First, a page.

The world's biggest farmers' co-operative, Indian Farmers Fertiliser Co-operative, says it will set up a huge dairy farming venture with Fonterra to produce milk for premium customers.
It is looking at importing thousands of high-yield cows in partnership with Fonterra, according to India's Economic Times newspaper, which said the Indian Government was considering relaxing a three-decade-old regulation on importing milking cows for commercial herds to help the venture get under way.
Fonterra's director of global trade, Kelvin Wickham, confirmed last night that Fonterra had an interest in the Indian dairy market, which is the world's largest and is growing rapidly.
"We are in exploratory talks with Iffco, a large Indian farmer co-operative, about potentially establishing a dairy farming operation in India," he said.
"It is early days and we do not yet have any formal agreement."
The starting point for any dairy business in India would be securing a high-quality, traceable milk supply.
The Economic Times said that the10 billion rupee ($3 billion) project would sell the country's most quality-sensitive, expensive milk under the Kisan brand name.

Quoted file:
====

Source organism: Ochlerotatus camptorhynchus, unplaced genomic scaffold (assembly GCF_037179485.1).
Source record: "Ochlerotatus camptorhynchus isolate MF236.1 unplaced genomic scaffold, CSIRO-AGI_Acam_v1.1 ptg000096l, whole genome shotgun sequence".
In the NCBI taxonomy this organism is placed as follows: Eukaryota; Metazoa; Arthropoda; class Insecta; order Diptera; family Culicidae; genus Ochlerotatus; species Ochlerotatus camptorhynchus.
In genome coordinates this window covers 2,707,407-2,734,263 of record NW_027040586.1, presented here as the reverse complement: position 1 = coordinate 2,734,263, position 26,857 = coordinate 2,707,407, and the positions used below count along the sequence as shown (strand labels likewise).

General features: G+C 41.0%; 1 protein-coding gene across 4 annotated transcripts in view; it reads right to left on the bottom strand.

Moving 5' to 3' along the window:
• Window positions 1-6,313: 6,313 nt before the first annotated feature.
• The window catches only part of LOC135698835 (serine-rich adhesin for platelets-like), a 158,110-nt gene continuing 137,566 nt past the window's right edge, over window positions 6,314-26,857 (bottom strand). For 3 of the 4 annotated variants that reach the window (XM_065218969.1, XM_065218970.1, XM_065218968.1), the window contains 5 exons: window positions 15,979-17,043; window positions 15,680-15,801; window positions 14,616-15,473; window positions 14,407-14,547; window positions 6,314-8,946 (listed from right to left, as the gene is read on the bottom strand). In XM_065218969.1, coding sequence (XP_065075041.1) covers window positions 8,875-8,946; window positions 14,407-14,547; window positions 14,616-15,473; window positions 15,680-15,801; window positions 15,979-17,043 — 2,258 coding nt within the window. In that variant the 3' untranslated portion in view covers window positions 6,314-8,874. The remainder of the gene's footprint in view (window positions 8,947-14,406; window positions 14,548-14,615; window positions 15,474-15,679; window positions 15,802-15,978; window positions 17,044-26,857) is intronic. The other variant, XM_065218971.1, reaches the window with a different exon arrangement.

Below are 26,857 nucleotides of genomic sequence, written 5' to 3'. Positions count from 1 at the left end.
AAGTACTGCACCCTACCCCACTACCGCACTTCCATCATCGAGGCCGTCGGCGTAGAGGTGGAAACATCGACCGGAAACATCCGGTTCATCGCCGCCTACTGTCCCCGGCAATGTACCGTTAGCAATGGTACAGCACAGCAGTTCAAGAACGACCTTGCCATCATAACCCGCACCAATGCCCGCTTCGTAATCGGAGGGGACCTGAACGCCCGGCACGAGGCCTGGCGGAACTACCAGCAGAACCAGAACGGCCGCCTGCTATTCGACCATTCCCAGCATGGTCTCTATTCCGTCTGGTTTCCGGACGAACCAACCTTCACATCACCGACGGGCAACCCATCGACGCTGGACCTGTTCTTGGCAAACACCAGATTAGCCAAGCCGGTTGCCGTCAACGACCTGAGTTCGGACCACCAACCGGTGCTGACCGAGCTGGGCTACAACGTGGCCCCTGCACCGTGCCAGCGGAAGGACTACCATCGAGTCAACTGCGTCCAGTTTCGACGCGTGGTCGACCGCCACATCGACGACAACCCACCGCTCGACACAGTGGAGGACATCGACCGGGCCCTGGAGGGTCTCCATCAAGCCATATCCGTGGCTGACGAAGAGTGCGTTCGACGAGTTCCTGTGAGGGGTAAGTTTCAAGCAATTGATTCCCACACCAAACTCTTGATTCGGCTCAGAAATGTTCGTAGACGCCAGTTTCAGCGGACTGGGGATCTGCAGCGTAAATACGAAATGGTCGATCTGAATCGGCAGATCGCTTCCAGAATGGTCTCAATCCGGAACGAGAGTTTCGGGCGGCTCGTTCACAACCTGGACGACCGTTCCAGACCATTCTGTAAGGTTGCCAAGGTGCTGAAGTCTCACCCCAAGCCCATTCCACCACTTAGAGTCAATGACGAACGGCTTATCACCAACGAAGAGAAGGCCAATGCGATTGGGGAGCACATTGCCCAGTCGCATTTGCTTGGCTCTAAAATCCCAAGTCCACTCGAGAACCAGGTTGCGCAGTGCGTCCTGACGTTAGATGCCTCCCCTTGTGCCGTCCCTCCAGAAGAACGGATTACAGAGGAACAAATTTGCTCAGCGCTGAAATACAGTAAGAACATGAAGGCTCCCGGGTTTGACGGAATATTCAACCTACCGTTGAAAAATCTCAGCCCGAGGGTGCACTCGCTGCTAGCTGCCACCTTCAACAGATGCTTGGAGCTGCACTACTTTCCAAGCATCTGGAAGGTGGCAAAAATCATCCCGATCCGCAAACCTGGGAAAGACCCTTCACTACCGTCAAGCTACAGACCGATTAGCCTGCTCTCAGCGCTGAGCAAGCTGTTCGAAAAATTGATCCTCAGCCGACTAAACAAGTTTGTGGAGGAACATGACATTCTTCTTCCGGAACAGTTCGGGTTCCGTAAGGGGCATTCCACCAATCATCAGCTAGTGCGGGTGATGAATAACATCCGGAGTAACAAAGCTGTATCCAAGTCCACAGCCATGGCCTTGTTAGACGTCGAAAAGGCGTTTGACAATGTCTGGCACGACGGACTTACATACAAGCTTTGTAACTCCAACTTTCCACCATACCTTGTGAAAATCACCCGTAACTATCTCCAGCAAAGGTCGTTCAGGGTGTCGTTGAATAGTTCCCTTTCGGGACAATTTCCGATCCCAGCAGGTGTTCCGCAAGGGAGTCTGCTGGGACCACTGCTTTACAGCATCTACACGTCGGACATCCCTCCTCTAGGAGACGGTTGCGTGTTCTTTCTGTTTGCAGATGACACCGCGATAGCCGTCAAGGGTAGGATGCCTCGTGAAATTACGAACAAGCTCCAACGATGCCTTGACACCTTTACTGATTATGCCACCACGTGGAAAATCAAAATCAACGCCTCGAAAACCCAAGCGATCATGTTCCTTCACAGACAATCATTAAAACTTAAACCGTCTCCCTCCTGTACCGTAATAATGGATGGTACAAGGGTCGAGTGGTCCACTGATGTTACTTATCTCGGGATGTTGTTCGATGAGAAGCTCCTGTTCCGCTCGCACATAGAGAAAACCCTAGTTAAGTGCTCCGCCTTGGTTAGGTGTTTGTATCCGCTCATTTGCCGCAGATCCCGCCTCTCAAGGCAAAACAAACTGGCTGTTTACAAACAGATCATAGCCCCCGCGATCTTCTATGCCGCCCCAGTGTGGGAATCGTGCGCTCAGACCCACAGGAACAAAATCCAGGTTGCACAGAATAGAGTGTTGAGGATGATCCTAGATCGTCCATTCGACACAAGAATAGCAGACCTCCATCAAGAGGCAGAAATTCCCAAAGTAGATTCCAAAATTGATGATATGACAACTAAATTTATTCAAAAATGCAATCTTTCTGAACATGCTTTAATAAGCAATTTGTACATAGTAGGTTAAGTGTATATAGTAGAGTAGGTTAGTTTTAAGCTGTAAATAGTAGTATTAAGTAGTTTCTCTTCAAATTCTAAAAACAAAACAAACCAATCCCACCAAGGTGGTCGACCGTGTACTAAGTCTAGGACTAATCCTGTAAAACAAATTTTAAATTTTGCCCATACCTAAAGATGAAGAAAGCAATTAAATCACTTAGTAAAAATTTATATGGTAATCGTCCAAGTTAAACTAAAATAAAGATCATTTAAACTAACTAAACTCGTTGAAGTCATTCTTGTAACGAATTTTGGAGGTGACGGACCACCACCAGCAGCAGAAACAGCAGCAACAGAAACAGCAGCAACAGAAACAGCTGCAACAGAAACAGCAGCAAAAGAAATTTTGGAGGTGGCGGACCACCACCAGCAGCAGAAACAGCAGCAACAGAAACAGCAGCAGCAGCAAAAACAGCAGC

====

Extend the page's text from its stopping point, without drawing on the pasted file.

"The project involves import of 3000 Jerseys and Holstein heifers from Australia and New Zealand and procurement of 10,000 local cows annually for the next three years," the newspaper said.
Iffco managing director US Awasthi told the Economic Times: "We've agreed to collaborate and will be applying formally for clearances soon."
Iffco would have a 45 per cent stake, Fonterra would hold 35 per cent and an Indian company, Global Dairy Health, would hold the balance of 20 per cent, the newspaper said.
The Nellore dairy plant in Andhra Pradesh will help develop India as a hub for milk exports to Southeast and West Asia, and a second plant will be set up in Sholapur, in Maharashtra state.
Average daily production of one million litres of milk will be upgraded progressively to 10 million litres.
The chief executive of the Nellore project, M. Rajashekariah, said previously fragmented supply chain models had made quality a challenge, but the new venture would have "end-to-end quality control".
India produces 108 million tonnes of milk a year - most of it consumed in the domestic market - and the demand for milk is projected to rise to 180 million tonnes by 2021.